Obama seeks congressional blessing for attacking Syria
U.S. President Barack Obama was in no mood to seek congressional blessing, and his administration once built up its case to a point in the past days that a military attack on Syria seemed impending.
However, the president announced on Saturday that he would obtain congressional approval before ordering military strikes on the Syrian government to punish its use of chemical weapons last week, a dramatic turnaround that is deemed a gamble.
"WE SHOULD HAVE THIS DEBATE"
"I will seek authorization for the use of force from the American people's representatives in Congress," Obama declared in a statement made at the White House Rose Garden, with Vice President Joseph Biden standing at his side.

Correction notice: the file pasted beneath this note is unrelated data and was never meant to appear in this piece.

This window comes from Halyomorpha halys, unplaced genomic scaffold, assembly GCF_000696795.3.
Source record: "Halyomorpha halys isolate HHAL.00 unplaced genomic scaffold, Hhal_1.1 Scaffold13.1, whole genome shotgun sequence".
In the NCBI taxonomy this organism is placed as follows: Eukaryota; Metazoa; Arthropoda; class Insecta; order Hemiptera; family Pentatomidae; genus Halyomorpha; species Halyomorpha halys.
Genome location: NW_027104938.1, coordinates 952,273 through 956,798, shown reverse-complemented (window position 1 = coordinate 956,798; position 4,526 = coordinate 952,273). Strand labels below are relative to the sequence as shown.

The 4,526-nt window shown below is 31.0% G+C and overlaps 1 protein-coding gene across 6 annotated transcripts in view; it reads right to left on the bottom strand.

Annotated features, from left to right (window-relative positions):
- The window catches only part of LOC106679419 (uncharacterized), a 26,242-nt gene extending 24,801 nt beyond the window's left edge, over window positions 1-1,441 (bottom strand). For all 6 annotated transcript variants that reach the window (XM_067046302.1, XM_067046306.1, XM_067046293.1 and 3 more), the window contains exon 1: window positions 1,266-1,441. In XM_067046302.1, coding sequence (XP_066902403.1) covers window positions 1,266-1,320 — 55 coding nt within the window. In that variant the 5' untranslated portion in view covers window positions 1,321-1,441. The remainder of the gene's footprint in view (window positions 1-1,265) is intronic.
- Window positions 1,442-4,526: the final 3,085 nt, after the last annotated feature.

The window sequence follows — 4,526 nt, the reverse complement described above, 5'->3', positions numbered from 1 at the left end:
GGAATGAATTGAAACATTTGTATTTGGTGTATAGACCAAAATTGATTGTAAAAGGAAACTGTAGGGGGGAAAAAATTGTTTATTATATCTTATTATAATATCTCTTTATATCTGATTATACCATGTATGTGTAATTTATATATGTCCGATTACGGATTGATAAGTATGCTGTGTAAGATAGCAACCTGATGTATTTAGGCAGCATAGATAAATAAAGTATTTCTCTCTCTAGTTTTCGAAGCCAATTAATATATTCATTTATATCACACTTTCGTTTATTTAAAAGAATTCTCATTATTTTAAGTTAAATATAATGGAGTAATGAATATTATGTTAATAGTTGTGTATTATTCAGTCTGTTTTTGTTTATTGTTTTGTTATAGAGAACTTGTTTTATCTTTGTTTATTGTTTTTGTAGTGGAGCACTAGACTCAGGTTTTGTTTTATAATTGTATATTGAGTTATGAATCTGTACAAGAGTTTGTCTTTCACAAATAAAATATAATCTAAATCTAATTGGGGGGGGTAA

The president said: "We should have this debate. I respect the views of those who call for caution, particularly as our country emerges from a time of war that I was elected in part to end."
"The issue is too big for business as usual," he added.
In fact, Obama does not have to go to Congress for a seal of approval, just as he did not when he ordered air raids on Libya in March 2011 in what he and his allies called a mission to protect the civilians from massacre by the Gaddafi government.
The War Powers Resolution, passed by Congress in 1973, demanded that presidents obtain an authorization before sending troops into "hostilities" or "situations where imminent involvement in hostilities is clearly indicated by the circumstances" to keep the operation going beyond 60 days.
In practice, presidents since have ignored the resolution and simply notified Congress of their operations.
And the Obama administration is weighing "limited" operation that would reportedly last only days and involve sea-launched cruise missiles or possibly long-range bombers.